2. Brush a good amount of Mod Podge on the glass.
3. Carefully place the scarf on the glass and press firmly.
4. Brush on more Mod Podge. The silk adheres really nicely to the sticky glue and there’s enough time to push out all of the air bubbles.
5. Let it dry for about an hour and then paint another layer of Mod Podge onto the surface.
6. Let dry.

That’s it!

I’m beyond pleased with the results!

All lit up and glowing. They look even better than I thought they would. The best thing is that when the original candle burns out, I can replace it with a votive.

DIY Yule Wreath

As promised, I’m posting my homegrown Yule wreath. I used a ten-inch wire circle and all the rest of the ingredients were foraged from my garden.

Toyon berries:

Rosemary, lavender, pine boughs…

Manzanita, the star of the show with her lovely pink/red flowers:

Getting started, with a ten-inch wire circle and the bendy manzanita…

…to the finished product, ready to manifest all kinds of positive energy and magic for the solstice and 2021…

If I feel like wearing it on my head like a flower crown and dancing in the moonlight, I might just do that.

I feel very witchy today.

Moonday

Happy Winter Solstice!

Since we’re still in the midst of a surging pandemic and travel of any sort isn’t a great idea, I’m going to honor they day by making a Yule wreath with some pine boughs and rosemary branches from yesterday’s garden project and a few bright red toyon berries. If it comes out OK, I’ll post a photo.

Along with the shortest day of the year, if we’re lucky, we’ll be able to see the Christmas Star, the Great Conjunction with Saturn and Jupiter that hasn’t been seen since 1623. Best times for viewing in the San Diego area is 4:47 p.m. until 7:00 p.m.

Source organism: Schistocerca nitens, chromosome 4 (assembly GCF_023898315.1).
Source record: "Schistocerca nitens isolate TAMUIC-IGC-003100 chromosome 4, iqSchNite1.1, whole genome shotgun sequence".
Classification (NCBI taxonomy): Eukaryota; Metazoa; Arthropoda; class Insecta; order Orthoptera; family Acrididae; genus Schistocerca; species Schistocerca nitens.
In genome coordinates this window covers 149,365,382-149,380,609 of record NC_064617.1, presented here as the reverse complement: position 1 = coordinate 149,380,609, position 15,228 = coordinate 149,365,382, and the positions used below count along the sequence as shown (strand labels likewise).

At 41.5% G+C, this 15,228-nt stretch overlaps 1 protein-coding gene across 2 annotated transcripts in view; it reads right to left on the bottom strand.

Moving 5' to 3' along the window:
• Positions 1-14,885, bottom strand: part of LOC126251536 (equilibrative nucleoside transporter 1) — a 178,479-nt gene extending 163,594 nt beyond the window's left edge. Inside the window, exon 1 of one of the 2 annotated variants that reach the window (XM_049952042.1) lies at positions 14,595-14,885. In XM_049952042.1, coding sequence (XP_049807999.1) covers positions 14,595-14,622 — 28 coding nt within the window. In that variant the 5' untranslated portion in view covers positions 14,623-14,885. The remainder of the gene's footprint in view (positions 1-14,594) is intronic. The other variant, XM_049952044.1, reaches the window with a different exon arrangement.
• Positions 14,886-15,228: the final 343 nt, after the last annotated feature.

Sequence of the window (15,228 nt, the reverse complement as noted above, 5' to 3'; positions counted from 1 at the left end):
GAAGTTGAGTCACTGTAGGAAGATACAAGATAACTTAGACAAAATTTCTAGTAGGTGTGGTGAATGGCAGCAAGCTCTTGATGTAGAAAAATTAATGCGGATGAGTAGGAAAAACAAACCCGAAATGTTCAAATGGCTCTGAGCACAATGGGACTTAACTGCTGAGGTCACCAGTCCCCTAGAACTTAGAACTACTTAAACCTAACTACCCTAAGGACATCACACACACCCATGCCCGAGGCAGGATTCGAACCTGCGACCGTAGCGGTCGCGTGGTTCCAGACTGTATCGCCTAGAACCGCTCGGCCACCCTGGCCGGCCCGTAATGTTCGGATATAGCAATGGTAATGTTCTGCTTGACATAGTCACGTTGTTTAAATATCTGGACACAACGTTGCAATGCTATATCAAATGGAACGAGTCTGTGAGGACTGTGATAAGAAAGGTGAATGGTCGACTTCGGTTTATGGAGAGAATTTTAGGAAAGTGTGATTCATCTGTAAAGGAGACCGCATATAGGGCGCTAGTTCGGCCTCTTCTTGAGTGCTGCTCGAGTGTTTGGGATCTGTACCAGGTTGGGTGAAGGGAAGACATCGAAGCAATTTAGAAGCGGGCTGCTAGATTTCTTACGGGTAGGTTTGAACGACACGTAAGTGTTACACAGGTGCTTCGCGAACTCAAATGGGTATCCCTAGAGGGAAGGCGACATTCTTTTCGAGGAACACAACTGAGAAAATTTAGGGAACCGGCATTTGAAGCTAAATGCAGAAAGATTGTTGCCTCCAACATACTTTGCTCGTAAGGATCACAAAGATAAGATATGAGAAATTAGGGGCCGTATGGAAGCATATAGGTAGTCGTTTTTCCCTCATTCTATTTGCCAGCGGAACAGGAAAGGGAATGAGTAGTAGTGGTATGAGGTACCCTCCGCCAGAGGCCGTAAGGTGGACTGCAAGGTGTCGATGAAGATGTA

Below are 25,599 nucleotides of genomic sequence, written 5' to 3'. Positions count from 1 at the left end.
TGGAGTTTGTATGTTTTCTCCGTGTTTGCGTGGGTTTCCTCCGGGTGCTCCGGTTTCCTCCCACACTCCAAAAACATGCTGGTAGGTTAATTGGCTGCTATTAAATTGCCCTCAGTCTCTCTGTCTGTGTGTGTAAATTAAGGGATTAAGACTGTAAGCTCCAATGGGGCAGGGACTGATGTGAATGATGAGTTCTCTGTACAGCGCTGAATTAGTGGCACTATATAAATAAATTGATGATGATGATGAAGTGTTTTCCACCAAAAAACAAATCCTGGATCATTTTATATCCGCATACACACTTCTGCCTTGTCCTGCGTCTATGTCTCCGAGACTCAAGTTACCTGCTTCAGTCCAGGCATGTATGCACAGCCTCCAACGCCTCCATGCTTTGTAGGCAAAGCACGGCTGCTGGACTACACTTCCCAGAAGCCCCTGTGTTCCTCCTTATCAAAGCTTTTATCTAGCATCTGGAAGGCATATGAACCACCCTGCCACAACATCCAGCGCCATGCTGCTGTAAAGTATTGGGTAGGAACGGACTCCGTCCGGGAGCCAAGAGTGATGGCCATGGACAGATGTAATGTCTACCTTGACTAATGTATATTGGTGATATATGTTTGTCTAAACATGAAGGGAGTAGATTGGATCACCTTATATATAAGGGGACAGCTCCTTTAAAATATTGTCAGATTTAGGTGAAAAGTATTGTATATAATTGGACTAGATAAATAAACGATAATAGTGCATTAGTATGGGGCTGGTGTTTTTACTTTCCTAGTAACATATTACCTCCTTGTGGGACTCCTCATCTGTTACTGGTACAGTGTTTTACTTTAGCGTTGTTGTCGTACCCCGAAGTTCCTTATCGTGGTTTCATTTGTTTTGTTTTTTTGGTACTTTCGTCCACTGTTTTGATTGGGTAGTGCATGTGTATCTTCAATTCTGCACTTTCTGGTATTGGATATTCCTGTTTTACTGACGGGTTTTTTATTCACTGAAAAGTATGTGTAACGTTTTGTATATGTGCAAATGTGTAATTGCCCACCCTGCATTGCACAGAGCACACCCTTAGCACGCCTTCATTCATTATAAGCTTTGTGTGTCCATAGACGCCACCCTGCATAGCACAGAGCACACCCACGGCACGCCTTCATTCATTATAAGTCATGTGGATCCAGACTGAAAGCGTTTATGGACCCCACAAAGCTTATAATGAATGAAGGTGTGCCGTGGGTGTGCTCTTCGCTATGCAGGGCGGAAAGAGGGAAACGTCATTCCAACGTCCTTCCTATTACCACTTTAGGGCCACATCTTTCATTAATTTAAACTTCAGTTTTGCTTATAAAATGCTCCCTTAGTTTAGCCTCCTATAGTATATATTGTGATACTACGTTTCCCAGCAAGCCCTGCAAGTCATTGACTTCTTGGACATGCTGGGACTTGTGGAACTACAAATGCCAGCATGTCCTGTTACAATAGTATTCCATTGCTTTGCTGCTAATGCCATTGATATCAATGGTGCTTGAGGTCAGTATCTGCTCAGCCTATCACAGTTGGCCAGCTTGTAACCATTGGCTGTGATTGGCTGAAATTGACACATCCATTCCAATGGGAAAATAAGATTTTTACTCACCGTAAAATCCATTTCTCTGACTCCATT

Taken with Canon Rebel T3I

Did anyone see the sunrise at Stonehenge?

Easy Halloween Decorations

I sent all of my Halloween decor to my Angel Boys and Angel Girls so I was left with nothing.

I went to the nursery, made a beeline for their discounted plants, and saw this festive orange ornamental pepper for one dollar. ONE DOLLAR!!! (I love to rescue these tossed out plants. With a little TLC, I bring them back to life.)

After that, I went to my other favorite store, DollarTree, and got a Halloween themed bucket and a sparkly door hanger. Much better! That bucket is the perfect size to display a medium-sized plant.

I don’t know if anyone will be trick or treating this year, but it feels a little more seasonal around here now.

obsesh/confesh [DIY Fairy Garden]

My new obsession confession….

Maybe because I loved the fairy garden I sent Angel Boy, or maybe it was the smokey skies that made being outside harmful to my asthma, but I had to find an indoor project or it was going to affect my mental health, too.

I thought to myself, what could I craft without having to buy any new supplies?

Pinterest and the internet offers a plethora of ideas by amazing people.

There are step-by-step videos for nearly EVERYTHING DIY.

My first attempt was a craft stick (popsicle stick) door. I have a package of 200 sticks that I was saving for projects with AB and I always have glue and paint. PERFECT.

The door was so aDORable with addition of the button for a doorknob that I painted gold, so I felt confident building the bench. Also easy and also way cool. I painted it white and added a touch of my own…miniature pillows, each stuffed with 1/2 a cotton ball.

The little tables were made out of pieces of broken costume jewelry glued to a wine cork. (Yes, I do save everything.)

Check out the little broom I made with a toothpick.

I’m also obsessed with windchimes and mobiles (another post) and came up with the brilliant idea of a mini-mobile made out of an old costume jewelry ring. I have no idea where the ring came from, but it was there in the box of broken things.

I attached tiny seashells and gems using silver jewelry wire and fishing line.

Not perfect, but not bad for a first attempt, right? Next, I’m going to try to build the picnic table.

I didn’t really want to do a step-by-step DIY tutorial because mine wouldn’t be nearly as detailed and precise as the ones that are already out there, but here’s a few photos of the process:

I think I might attempt to pierce the veil between worlds and open that door. It was especially magical last night when the solar lights came on and sparkled the glass rock pathway.